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Statistical and sequence learning lead to persistent memory in children after a one-year offline period

Statistical and sequence learning lead to persistent memory in children after a one-year offline period

Toth-Faber, Eszter, Janacsek, Karolina ORCID: 0000-0001-7829-8220 and Nemeth, Dezso (2021) Statistical and sequence learning lead to persistent memory in children after a one-year offline period. Scientific Reports, 11:12418. ISSN 2045-2322 (doi:https://doi.org/10.1038/s41598-021-90560-5)

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Abstract

Extraction of environmental patterns underlies human learning throughout the lifespan and plays a crucial role not only in cognitive but also perceptual, motor, and social skills. At least two types of regularities contribute to acquiring skills: (1) statistical, probability-based regularities, and (2) serial order-based regularities. Memory performance of probability-based and/or serial order-based regularities over short periods (from minutes to weeks) has been widely investigated across the lifespan. However, long-term (months or year-long) memory performance of such knowledge has received relatively less attention and has not been assessed in children yet. Here, we aimed to test the long-term memory performance of probability-based and serial order-based regularities over a 1-year offline period in neurotypical children between the age of 9 and 15. Participants performed a visuomotor four-choice reaction time task designed to measure the acquisition of probability-based and serial order-based regularities simultaneously. Short-term consolidation effects were controlled by retesting their performance after a 5-h delay. They were then retested on the same task 1 year later without any practice between the sessions. Participants successfully acquired both probability-based and serial order-based regularities and retained both types of knowledge over the 1-year period. The successful retention was independent of age. Our study demonstrates that the representation of probability-based and serial order-based regularities remains stable over a long period of time. These findings offer indirect evidence for the developmental invariance model of skill consolidation.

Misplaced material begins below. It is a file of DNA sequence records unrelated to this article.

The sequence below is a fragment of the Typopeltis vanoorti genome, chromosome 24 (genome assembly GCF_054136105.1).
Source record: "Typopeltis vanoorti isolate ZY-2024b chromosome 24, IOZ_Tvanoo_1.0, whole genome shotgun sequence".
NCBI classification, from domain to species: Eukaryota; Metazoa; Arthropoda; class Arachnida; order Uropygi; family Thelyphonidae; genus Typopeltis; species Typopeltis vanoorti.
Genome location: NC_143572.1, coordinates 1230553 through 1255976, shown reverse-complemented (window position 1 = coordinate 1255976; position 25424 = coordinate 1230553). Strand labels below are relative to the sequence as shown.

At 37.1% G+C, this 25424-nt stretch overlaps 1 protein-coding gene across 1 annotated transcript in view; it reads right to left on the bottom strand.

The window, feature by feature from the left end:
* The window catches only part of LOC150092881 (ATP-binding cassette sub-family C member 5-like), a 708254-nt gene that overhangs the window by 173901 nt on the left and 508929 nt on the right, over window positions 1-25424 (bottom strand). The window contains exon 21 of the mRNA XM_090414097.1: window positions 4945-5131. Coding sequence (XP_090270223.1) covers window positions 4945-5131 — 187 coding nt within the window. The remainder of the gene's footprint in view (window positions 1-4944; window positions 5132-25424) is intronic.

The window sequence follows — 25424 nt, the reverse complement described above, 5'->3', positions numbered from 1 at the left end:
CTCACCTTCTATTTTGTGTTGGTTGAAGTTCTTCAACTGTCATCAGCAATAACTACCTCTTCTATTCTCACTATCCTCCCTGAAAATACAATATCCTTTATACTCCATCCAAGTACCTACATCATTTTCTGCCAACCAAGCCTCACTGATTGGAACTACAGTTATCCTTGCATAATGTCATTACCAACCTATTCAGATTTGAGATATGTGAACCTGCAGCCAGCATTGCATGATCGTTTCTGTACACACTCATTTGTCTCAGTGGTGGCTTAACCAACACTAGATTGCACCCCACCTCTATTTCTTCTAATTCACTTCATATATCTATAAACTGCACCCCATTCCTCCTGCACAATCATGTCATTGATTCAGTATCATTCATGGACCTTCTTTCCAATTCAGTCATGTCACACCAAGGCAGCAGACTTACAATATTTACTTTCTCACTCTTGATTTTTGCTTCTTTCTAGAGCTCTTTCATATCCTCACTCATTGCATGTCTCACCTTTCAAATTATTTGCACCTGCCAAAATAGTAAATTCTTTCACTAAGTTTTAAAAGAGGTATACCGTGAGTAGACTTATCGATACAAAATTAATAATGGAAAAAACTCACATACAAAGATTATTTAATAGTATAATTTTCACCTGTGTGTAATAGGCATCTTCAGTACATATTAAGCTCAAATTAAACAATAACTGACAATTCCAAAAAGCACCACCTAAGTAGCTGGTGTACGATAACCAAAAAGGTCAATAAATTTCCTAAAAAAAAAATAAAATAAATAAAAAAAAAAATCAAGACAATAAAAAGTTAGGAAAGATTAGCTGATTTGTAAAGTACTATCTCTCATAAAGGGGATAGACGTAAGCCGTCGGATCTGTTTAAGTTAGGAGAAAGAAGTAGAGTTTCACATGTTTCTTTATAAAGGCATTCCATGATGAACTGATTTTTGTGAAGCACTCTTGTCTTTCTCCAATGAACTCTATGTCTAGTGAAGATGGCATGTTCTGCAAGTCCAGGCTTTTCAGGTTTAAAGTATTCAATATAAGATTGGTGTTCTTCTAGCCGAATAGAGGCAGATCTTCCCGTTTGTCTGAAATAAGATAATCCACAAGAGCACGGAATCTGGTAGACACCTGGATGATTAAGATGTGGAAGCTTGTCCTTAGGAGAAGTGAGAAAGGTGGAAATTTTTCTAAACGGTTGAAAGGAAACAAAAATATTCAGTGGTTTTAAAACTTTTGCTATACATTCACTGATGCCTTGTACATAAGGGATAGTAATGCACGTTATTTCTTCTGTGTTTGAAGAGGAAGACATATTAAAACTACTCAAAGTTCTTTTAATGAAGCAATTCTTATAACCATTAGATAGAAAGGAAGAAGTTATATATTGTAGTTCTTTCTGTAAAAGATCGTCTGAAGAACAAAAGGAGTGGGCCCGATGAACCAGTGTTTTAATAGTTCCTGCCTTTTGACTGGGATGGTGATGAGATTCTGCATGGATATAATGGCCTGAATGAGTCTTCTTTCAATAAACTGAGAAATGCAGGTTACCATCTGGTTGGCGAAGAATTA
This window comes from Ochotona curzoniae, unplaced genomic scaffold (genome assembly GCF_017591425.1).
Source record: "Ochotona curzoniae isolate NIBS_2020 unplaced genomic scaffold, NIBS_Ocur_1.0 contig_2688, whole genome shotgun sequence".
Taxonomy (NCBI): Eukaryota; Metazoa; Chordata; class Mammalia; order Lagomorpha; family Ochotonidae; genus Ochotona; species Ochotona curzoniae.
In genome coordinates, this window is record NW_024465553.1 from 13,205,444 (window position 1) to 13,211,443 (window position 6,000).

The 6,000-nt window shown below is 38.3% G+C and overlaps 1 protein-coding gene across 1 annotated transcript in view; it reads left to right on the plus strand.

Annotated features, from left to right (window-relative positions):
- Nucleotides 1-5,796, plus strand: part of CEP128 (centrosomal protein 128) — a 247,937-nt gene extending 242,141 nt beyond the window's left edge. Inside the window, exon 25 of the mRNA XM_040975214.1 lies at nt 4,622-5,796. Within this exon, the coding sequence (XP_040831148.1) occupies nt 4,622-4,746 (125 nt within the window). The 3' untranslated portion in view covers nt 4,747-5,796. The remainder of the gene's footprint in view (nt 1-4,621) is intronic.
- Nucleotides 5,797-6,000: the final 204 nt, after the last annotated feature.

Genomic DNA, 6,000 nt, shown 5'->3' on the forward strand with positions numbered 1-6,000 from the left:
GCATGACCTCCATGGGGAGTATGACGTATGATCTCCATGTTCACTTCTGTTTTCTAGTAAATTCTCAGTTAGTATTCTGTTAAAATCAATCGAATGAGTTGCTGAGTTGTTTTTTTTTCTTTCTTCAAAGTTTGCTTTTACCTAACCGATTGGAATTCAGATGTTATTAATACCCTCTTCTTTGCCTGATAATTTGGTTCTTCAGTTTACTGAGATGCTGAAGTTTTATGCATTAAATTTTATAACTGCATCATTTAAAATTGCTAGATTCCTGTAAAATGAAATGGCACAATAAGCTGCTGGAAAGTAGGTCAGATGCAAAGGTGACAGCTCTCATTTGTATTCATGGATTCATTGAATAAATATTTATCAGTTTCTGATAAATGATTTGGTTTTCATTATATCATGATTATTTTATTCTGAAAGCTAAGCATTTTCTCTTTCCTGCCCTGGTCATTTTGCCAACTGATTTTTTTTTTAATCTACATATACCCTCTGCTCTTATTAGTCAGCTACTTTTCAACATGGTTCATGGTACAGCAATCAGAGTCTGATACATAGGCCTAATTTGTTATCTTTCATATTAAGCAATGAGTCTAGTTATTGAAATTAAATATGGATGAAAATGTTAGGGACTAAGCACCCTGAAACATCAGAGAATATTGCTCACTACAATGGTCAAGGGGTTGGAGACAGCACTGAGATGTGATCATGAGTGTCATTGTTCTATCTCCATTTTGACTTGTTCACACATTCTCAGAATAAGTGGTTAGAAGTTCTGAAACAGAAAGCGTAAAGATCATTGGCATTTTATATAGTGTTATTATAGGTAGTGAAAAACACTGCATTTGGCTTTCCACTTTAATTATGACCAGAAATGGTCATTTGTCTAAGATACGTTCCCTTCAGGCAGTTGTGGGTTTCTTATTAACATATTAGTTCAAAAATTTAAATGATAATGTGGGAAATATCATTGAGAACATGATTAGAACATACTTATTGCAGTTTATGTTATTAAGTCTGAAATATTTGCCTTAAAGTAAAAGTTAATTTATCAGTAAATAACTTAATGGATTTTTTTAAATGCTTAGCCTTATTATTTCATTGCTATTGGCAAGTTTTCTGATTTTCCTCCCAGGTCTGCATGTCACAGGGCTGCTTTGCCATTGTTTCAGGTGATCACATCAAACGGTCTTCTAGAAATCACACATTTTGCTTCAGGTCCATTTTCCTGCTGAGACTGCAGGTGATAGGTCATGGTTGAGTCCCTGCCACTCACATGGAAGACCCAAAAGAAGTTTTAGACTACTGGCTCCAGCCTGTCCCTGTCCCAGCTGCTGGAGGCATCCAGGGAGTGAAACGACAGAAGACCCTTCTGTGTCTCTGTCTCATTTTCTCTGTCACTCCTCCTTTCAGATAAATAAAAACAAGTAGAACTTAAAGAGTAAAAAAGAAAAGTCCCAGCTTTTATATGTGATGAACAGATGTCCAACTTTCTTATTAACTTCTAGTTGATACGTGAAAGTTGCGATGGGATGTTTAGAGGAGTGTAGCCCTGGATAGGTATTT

Item Type: Article
Uncontrolled Keywords: procedural learning, consolidation, child development, statistical learning, sequence learning
Subjects: B Philosophy. Psychology. Religion > BF Psychology
H Social Sciences > HA Statistics
L Education > L Education (General)
Faculty / Department / Research Group: Faculty of Education, Health & Human Sciences
Faculty of Education, Health & Human Sciences > Institute for Lifecourse Development
Faculty of Education, Health & Human Sciences > Institute for Lifecourse Development > Centre for Thinking and Learning
Related URLs:
Last Modified: 30 Jul 2021 14:10
Selected for GREAT 2016: None
Selected for GREAT 2017: None
Selected for GREAT 2018: None
Selected for GREAT 2019: None
Selected for REF2021: None
URI: http://gala.gre.ac.uk/id/eprint/33356

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